Avoid Work Time Wasters And Truly Log Off on Vacation

I love a good vacation. An exotic locale. A beach read. No responsibility other than to restore and relax. Doesn’t that sound blissful? Too bad you brought your laptop along…

At work, time thieves are everywhere. Those pesky time wasters – meetings, email, distractions – that are lurking in wait for you to lose sight of your own priorities and start riding the wave of other people’s. Sadly, they often stow away on vacations too. Here’s how to thwart the leisure time thieves before they undo all the good that comes from a real break.

Plan in advance

We seem to be much better at booking hotels and tourist attractions than planning our work calendars to accommodate meaningful time off. Two to three weeks prior to your vacation, you should be anticipating where your major pieces of work will be and what needs to happen while you are away. This enables you to renegotiate deadlines, hand-off the work to someone else temporarily, or sprint to get it done in advance of your departure.

Find a buddy

Returning from a vacation can be disorienting. Where to even begin? It will be less so if someone is ready to reorient you to all the moves that your moving parts made while you were away. I ask my direct reports to send me a “While you were away” update via email on the workday before my return. That allows me to catch up at my leisure – sometimes on the flight home – and then our reorientation conversations can be brief and focused.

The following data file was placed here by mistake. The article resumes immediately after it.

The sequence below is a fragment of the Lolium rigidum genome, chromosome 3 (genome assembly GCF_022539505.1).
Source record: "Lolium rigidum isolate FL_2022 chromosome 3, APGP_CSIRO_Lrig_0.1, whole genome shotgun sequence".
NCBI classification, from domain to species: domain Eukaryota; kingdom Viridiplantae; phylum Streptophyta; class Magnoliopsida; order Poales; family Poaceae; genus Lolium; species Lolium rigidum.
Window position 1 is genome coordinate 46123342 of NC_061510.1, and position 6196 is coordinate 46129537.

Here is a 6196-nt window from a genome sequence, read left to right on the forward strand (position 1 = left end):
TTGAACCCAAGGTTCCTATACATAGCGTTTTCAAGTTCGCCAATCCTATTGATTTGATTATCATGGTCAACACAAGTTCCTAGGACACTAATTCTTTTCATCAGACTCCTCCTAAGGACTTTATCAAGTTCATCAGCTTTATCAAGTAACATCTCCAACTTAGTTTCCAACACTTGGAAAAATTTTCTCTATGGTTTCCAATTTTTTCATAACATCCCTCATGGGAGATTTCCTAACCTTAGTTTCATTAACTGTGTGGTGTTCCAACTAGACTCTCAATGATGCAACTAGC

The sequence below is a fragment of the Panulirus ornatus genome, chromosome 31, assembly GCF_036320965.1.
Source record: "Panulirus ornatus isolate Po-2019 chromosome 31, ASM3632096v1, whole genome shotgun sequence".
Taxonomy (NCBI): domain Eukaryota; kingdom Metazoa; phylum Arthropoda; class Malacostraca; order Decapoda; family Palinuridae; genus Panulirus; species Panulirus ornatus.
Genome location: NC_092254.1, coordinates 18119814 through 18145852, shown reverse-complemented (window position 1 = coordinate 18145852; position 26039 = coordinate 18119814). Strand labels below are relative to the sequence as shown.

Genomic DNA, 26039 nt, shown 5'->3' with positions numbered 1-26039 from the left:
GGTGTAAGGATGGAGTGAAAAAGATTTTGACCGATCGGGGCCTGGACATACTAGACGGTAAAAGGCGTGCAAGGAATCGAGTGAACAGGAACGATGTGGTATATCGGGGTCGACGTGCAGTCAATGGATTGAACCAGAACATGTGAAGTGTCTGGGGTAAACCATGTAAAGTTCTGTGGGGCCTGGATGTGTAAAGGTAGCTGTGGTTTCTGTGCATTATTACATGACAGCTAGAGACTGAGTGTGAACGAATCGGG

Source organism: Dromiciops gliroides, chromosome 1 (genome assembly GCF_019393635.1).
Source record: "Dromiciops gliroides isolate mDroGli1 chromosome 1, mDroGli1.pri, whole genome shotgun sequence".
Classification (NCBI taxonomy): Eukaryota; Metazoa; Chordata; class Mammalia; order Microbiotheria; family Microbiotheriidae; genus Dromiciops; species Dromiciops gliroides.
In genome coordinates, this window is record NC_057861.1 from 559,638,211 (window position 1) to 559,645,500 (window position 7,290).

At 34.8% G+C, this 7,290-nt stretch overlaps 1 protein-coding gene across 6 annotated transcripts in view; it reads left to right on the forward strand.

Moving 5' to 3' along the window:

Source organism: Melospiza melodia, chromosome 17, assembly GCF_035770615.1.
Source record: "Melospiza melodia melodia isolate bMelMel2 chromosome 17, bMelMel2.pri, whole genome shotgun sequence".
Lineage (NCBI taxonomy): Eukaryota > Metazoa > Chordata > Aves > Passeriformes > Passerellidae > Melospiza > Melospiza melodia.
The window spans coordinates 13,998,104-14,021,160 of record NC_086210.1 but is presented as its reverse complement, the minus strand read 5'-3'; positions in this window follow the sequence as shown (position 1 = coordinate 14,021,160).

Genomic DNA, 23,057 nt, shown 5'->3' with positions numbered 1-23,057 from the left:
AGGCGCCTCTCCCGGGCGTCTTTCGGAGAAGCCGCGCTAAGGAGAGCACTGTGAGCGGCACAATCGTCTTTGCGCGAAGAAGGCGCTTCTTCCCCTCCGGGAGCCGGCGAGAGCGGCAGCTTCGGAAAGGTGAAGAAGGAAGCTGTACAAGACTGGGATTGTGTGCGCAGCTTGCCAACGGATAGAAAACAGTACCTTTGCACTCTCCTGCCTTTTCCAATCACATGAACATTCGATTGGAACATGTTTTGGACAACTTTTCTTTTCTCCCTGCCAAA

State your boundaries

The out-of-office message is your best friend while you’re on vacation. Be as specific as possible about who to contact in your stead. I firmly state that I will not be checking email but suggest that they text me in the event of something truly urgent. If you have empowered your team to make decisions while you are away, you can minimize the number of urgent reach-outs you receive.

Set an example

It’s become a very unhealthy norm, particularly for senior executives, to forfeit a portion of every vacation day by checking in or attending a time-sensitive meeting. Here’s the problem: the signal those behaviors send is that no one has permission to fully check out while they are out. But that defeats the whole purpose of vacation – to recharge your batteries by not thinking about the day-to-day.

If you just can’t stand to truly disconnect, at least be stealth about it. You can monitor email discussions, but don’t participate. Or stay connected to only one person who will keep you abreast of what’s happening in your absence.